Sunday, January 24, 2010

17 January 2010 Sermon by the Rev. Peter M. Carey

The Rev. Peter M. Carey
Emmanuel Episcopal Church
17 January 2010

In this season of Epiphany, we might turn our attention to all the ways that we can understand gift in our lives.  Of course, the story of the wise men bearing gifts sets off the season of Epiphany, and we might reflect for a time upon their action of giving to the baby Jesus.  Broadening and deepening our focus upon “Gift” as a theme for Epiphany.

There are a variety of gifts, but the same Spirit.  These words roll off the tongue so easily, for they resonate through the teachings of Jesus, and the theology of St. Paul.  Variety of gifts, but activated by the same Spirit.  These are beautiful words, and yet, the deep sense that in the Kingdom of God there are varieties of gifts, and varieties of peoples, can be a difficult gospel to hear.  Our tendency may be to go the other way, “if only people saw things my way.”  “If only you knew what I knew.”  “If only people were as _____ (fill in the adjective) – bright, organized, dedicated, diligent, intuitive, … as me.” 

Paul is reminding us that all the gifts are activated by the one and the same Spirit, and that these gifts are allotted, they are allotted (given) by the spirit to each one individually as the Spirit chooses.  Not us, not you, not me, but the Spirit.  We are not the same, we are not going to understand everything the same way, we are not going to do things the same way, but this is not only just tolerable. This is not only just ok.  This is not only just acceptable.  No.  This is quite beautiful, and it is an inbreaking of the Kingdom. 

There are many gifts but the same Spirit.  And when these gifts are actualized, when they are recognized and cultivated, it can be beautiful, indeed.  One of the best examples for me is music.  When I was in high school I was a proud member of our school band – both concert band and marching Tigers’ band.  Our band director was Mr. Wasco, and Mr. Wasco was a leader who pushed us and demanded our best efforts.  If he was an English teacher, I believe we’d all be getting 5s on the English AP.  If he had been the soccer coach, I believe he would have had is in the state playoffs every year.   His great gift was to be able to support and somehow pull great music out of us.  As a percussionist, I had the wonderful experience of playing a variety of instruments, from the tympani to the snare drum to the cymbals to the “wood crack” to the triangle to the castanets.  When I played the tympani, I often spent a great deal of time counting out measures, waiting for the “grand entry” in the final stanza of the piece, perhaps.  1-2-3-4, 2-2-3-4, 3-2-3-4, 4-2-3-4, 5-2-3-4, 6-2-3-4…and on and on.  And during these long periods of counting, sometimes, if Mr. Wasco was focused on the flutes and piccolos in front, or the trumpets and trombones over on the side, I would crouch down, and sit behind the tympani.  Lying on the floor, I would listen to Mr. Wasco rehearse the various instruments.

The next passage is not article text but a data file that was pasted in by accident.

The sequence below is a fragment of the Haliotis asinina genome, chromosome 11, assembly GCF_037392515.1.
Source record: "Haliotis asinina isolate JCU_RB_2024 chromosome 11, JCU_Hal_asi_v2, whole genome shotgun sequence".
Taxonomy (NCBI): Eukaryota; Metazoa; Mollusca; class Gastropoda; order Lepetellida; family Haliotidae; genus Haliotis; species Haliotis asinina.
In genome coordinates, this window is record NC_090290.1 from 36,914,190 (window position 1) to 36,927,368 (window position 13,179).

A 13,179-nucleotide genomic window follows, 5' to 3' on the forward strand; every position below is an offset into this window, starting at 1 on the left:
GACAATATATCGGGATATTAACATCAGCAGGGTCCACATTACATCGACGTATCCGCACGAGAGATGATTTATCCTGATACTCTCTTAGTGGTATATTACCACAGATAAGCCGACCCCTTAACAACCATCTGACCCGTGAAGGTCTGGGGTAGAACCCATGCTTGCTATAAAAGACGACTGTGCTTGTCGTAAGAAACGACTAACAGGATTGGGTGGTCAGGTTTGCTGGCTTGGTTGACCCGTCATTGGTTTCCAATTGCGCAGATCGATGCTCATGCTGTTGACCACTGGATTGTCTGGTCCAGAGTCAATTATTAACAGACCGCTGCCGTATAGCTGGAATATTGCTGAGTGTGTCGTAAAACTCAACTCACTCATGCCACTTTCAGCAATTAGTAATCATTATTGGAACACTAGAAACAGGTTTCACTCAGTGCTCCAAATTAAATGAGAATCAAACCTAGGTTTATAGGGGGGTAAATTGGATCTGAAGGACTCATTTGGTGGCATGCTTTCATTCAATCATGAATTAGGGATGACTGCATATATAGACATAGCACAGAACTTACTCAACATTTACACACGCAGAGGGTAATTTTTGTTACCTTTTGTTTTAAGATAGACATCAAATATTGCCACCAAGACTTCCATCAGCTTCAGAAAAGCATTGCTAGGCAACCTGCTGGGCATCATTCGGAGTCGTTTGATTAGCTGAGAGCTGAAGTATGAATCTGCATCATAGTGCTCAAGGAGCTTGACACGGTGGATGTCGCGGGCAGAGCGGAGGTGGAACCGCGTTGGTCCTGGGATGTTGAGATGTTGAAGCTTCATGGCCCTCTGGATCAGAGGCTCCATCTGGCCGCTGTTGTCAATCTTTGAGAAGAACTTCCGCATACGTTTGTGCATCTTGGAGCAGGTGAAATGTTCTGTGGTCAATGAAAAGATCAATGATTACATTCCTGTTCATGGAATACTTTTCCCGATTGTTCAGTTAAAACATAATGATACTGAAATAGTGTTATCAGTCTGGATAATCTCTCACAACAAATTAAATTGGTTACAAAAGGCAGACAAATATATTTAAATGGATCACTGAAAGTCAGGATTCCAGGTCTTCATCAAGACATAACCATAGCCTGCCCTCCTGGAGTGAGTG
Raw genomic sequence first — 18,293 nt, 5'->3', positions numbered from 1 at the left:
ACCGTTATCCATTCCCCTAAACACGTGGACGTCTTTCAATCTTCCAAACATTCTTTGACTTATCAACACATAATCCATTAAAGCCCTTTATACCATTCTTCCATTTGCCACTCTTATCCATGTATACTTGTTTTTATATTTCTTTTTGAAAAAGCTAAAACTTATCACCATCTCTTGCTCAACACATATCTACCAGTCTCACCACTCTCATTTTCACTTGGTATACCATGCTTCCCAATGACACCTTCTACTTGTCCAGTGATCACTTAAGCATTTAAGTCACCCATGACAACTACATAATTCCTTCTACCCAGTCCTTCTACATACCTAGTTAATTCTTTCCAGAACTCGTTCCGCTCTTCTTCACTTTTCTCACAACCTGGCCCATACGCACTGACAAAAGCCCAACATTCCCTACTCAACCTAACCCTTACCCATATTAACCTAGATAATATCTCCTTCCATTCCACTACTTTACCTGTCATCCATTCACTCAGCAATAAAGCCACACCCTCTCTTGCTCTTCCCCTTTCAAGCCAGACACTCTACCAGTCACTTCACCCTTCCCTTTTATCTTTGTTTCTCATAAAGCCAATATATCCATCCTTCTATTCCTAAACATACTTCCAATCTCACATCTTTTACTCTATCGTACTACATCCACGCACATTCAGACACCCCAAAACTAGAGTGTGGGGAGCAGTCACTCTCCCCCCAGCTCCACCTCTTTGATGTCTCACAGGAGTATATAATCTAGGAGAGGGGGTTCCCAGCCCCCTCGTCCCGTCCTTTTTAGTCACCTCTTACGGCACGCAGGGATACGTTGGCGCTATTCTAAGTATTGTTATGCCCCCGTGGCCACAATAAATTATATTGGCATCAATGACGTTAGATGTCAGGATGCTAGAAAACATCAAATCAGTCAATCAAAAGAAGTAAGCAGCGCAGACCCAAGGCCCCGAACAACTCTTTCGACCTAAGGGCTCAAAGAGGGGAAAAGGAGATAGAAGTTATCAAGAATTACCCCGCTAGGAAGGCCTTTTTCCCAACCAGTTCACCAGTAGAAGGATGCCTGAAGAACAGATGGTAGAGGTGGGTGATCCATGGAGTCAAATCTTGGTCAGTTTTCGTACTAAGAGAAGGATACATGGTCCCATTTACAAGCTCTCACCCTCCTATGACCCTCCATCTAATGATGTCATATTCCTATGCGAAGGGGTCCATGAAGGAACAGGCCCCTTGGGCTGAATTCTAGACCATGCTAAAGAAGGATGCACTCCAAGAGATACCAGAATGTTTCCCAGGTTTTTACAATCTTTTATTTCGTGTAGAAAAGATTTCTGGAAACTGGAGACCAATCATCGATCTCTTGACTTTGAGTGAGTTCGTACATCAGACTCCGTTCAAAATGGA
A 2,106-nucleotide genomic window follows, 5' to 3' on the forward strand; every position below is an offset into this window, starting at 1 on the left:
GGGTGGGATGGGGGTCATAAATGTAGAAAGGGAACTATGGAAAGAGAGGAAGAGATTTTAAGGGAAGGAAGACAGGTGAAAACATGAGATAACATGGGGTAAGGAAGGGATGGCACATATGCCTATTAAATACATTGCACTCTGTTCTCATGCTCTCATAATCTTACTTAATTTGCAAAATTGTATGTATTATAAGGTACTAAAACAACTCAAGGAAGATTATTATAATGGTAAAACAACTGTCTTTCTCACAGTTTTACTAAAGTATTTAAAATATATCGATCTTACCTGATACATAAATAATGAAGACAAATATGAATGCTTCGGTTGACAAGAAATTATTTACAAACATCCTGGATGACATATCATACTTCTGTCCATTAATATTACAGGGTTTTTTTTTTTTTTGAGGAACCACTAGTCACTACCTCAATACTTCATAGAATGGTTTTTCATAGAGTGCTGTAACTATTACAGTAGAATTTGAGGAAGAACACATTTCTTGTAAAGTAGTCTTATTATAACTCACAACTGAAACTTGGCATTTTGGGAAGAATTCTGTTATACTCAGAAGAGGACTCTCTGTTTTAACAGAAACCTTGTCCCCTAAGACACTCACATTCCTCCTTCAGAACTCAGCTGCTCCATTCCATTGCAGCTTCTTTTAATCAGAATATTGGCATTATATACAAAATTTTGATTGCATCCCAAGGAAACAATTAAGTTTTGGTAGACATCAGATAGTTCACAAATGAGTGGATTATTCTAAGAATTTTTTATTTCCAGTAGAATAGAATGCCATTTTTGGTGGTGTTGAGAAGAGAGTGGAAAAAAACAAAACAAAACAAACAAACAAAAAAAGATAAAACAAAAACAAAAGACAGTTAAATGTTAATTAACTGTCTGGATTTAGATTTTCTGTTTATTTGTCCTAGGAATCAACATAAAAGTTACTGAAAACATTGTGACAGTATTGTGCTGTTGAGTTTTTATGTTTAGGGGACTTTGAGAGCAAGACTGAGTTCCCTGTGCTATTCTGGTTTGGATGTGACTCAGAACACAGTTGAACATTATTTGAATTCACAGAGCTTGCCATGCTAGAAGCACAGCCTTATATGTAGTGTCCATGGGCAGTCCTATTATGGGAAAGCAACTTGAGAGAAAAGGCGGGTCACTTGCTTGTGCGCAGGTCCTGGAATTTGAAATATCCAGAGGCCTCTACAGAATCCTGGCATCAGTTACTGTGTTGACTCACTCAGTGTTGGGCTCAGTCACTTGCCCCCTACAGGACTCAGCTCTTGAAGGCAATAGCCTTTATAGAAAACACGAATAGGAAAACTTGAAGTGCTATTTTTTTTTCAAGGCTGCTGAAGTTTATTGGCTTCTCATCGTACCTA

When the flutes played, sometimes they would carry the melody, but much of the time they were playing a harmony that sounded nothing like the piece.  When the saxophones played, they would also sometimes play the recognizable harmony, but other times were playing (what seemed like) unrecognizable notes. 

For weeks on end, Mr. Wasco would have us play the piece, sometimes stopping to try to blend one group of musicians with another.  Sometimes stopping so that the 5th chair flute would be clear on what he was playing, sometimes making sure that I properly re-tuned the tympani mid-piece so that I wouldn’t be out of tune for the grand finale.